The Gaullist and centrist coalition that has ruled France for 19 years today suffered the most wide-ranging political defeat ever inflicted on it as Socialist and Communist candidates took control of two-third of France's largest cities.

Gaullist leader Jacques Chirac salvaged the Paris City Hall for the parliamentary majority that supports President Valery Giscard d'Estaing. Chirac won enough seats on the City Council to insure his formal election next week as the first mayor of Paris in 105 years.

Even the coalition Paris victory was tarnished. Beaten by the leftists in their bid for City Council seats in two key sectors, Giscard's supporters supporters angrily charged that Chirac had not lived up to promises to help the president's forces here.

The leftist alliance formed by the Socialist and Communist Parties gathered 52 per cent of all votes cast in today's runoff balloting of nationwide municipal elections. With a few results still to be decided, the leftist parties now control 150 of France's 221 largest cities.

As the new leftist surge - even stronger than that of the last Sunday's first-round voting - became clear, Gaullist and centrist leaders warned that their coalition could go down to defeat in the parliamentary elections scheduled for 1978 unless the divisions in their ranks that surfaced [WORD ILLEGIBLE] clearly today are ended.

Chirac emerged at the head of a restructured Gaullist party that appears capable of holding a 35 to 40 per cent conservative share of the electorate but not of expanding that nucleus. Today's returns were an even more serious setback for Giscard's efforts to attract moderate Socialists away from the leftist alliance.

Four of Giscard's Cabinet ministers were beaten and one other [WORD ILLEGIBLE] to a narrow victory in contests that are usually decided on personalities or local issues. Today balloting, however, clearly carried national political significance in a country increasingly divided into two ideologically hostile blocs.

Continuing to reflect his disapproval of Giscard's gradualist reform program, Chirac told radio interviewers that the coalition, "which lost the battle of the municipal elections today," had to switch to "an offensive strategy" to confront "the collectivist challenge to our society."

Commuist mayors will take over in St. Etienne, where centrist minister Michel Durafour was ousted, and in Beziers, lost by Minister of Commerce Pierre Brousse. Tourism Minister Jacques Medecin barely won reelection in Nice - considered a safe town for the majority - and Post and Telephone Minster Minister Norbert Segard failed to win Lille.

Perhaps in bitterest defeat for Giscard came in Paris, where the president's chosen candidate for mayor, Industry Minister Michael d'Ornano, failed to win a seat on the City Council.

D'Ornano's ticket was beaten in the city's 18th arrondissement by the leftist coalition, and he immediately charged that Chirac's supporters "did not give us their votes." Chirac agreed last week to support d'Ornano in the six districts in which his tickets finished ahead in the first round, in return for d'Ornano's help in the 11 district that Chirac led.

The left also won a surprise victory in another central-city district, in which Jacques Dominati, one of Giscard's closest collaborators in the Independent Republic party, was running.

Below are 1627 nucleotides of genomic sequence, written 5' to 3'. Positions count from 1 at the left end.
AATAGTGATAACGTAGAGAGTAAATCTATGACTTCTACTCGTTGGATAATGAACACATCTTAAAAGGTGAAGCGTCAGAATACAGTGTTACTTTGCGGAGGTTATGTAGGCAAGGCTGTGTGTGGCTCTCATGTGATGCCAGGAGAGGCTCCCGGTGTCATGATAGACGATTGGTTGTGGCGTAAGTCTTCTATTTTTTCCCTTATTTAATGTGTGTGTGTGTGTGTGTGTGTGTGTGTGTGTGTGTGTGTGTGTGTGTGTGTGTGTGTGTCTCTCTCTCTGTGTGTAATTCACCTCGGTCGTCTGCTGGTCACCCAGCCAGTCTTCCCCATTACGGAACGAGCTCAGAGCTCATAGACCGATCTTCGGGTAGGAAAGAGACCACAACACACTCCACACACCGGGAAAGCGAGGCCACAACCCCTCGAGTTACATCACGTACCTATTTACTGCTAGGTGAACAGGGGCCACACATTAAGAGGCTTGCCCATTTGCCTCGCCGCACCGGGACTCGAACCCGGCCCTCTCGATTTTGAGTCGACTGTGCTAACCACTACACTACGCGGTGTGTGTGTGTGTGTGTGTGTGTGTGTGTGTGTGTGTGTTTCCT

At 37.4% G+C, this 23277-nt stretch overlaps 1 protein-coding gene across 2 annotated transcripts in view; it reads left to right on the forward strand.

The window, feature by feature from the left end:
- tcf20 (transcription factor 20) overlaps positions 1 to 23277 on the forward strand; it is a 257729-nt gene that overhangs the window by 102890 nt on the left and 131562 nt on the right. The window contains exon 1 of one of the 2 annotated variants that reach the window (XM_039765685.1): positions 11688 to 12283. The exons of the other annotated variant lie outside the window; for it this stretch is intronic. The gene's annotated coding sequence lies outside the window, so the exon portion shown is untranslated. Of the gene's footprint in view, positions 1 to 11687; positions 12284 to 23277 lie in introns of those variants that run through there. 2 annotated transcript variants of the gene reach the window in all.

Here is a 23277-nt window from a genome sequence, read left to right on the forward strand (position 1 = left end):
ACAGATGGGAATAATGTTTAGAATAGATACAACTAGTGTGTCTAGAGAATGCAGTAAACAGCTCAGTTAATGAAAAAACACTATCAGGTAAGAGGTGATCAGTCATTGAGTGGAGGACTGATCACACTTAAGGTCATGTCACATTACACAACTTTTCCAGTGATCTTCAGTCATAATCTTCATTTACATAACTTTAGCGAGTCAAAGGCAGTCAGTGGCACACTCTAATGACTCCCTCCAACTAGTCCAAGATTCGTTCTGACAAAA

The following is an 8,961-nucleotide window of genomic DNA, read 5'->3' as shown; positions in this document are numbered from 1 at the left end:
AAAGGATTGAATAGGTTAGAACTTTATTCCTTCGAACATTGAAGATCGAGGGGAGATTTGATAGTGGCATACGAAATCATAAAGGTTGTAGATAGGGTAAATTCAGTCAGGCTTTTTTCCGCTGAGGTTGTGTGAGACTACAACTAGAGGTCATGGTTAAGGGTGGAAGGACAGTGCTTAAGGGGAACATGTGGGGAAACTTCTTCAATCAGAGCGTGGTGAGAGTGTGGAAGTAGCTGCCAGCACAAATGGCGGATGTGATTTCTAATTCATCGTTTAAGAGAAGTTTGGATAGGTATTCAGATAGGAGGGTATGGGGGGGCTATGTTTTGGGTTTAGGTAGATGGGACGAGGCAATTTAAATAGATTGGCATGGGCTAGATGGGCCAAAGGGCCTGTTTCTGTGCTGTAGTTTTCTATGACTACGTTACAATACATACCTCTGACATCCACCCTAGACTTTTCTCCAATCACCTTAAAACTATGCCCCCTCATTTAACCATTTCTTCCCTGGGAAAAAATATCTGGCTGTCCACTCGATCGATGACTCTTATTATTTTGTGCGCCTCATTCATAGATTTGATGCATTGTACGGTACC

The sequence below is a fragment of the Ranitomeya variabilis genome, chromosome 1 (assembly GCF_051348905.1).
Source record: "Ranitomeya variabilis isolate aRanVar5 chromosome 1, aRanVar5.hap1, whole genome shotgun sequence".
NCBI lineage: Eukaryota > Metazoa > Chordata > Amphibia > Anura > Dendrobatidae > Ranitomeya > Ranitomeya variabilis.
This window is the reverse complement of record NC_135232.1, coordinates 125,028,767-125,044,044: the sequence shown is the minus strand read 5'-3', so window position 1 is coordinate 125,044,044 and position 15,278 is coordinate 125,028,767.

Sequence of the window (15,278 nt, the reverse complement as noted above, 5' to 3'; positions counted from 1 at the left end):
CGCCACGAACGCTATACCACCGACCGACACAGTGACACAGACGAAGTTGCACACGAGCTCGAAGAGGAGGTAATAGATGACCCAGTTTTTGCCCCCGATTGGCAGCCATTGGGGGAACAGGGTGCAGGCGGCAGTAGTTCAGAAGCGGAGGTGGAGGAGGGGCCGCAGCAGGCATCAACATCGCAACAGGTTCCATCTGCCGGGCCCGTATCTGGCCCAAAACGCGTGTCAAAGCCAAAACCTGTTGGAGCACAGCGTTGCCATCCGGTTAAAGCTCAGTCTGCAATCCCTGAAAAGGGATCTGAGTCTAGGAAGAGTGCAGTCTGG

Overall, Chirac and d'Ornano carried 54 per cent of the vote in Paris.

Chirac is assured of 52 votes on the 109-member Paris City Council. D'Ornano captured only 17, and the left holds 40.

In Paris and nationally, voters who supported ecologist candidates or tickets supporting former Foreign Minister Michel Jobert appeared to have swung the majority of their voters to the leftist alliance, which gained 5 percentage points over its showing of last Sunday in towns of all population categories.

Equally significant was a 3 per cent fall in the number of votes collected by the Gaullist-Giscardian coalition, a figure that supported d'Ornando's suggestion of a damaging failure of the coalition's two main factions to support each other in some races.

Working together in single lists candidates in [WORD ILLEGIBLE] of the 221 [WORD ILLEGIBLE] cities, Socialist and Communist candidates captured an additional 26 big city halls in the balloting today. Added to the 33 towns taken from the majority last week and the city halls they successfully defended, the Socialists now have 82 big-city mayors and the Communists 70.

Falling to the left today were Macon, the capital of the Beaujolais wine district, Angouleme the largest town in the cognac-producing region, Rennes, the capital of Brittany, Nantes, Belfort and the cathedral towns of Bourges and Albi.

The Socialists came out of the contest in a numerically superior position, but the Communists used the alliance to capture their most significant gains in government structure since the end of World War II.

In contrast to the feuds within the majority coalition, Socialist voters appeared to have dropped their previous inhibitions about voting for Communist candidates in runoffs and provided the margin of victory in St. Etienne, Belziers and elsewhere.

Communist voters were vital to the surprisingly strong Socialist victories in Villeurbanne, just outside lyons, and in Lille, where Pierre Mauroy, the Socialist Partys No. 3 man nationally, turned back a strong challenge from Minister Norbert Segard.

Socialist Mayor Gaston Defferre also had strong Communist support n winning 65 per cent of the vote in Marselles. Another important southern town, Aix-en-Provence, returned Socialist Mayor Felix Ciccolini, by a narrow margin.

The Communists, who previously had been strong at the municipal level only in the Paris region and in parts of the east and south, now are implanted in the country's center and west as well.